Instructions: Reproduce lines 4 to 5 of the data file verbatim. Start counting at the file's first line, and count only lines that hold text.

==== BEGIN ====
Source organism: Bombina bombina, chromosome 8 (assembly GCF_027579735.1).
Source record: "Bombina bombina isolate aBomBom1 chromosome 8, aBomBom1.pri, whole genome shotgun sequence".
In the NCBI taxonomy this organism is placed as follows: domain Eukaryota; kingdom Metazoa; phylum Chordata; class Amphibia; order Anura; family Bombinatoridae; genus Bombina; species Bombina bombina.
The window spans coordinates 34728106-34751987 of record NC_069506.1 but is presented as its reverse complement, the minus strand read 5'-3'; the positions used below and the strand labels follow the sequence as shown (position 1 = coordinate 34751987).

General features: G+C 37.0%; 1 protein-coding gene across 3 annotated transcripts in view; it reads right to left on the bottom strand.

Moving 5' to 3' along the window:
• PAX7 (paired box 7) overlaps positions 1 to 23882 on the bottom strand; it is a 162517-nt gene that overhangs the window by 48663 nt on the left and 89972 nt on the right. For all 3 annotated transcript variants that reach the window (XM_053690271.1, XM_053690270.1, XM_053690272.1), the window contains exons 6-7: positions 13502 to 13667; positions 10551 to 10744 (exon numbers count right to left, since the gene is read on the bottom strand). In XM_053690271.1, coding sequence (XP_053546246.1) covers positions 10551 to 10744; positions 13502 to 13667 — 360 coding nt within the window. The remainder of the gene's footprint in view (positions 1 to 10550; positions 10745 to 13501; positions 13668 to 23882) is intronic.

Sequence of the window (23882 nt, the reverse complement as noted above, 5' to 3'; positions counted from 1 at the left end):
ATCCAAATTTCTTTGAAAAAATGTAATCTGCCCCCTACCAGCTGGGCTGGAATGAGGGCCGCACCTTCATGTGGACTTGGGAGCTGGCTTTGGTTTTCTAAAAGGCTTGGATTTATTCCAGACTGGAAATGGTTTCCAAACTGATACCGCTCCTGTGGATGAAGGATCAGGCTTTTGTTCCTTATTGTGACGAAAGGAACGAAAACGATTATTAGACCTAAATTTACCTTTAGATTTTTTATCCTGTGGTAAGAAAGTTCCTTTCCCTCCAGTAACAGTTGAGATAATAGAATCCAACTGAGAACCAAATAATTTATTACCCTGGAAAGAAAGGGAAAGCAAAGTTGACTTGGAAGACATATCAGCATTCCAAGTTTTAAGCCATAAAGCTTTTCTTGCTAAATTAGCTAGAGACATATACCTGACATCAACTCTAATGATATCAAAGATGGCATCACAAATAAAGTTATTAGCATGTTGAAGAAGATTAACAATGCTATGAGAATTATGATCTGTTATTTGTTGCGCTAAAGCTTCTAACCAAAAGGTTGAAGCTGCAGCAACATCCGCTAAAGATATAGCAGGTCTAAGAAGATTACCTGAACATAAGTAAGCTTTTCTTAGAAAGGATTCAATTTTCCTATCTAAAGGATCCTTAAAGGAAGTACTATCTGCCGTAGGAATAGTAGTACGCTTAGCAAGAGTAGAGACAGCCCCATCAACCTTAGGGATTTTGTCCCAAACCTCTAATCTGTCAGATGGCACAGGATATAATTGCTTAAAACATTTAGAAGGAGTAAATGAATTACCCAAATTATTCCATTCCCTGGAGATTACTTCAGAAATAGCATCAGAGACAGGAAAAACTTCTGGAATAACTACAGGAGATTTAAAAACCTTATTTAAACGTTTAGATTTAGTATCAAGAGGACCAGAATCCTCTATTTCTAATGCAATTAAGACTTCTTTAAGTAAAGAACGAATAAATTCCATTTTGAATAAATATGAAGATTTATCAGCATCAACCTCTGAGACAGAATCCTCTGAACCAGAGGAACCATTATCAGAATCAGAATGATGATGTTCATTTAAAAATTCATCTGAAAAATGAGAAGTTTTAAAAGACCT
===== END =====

The window spans coordinates 34728106-34751987 of record NC_069506.1 but is presented as its reverse complement, the minus strand read 5'-3'; the positions used below and the strand labels follow the sequence as shown (position 1 = coordinate 34751987).

General features: G+C 37.0%; 1 protein-coding gene across 3 annotated transcripts in view; it reads right to left on the bottom strand.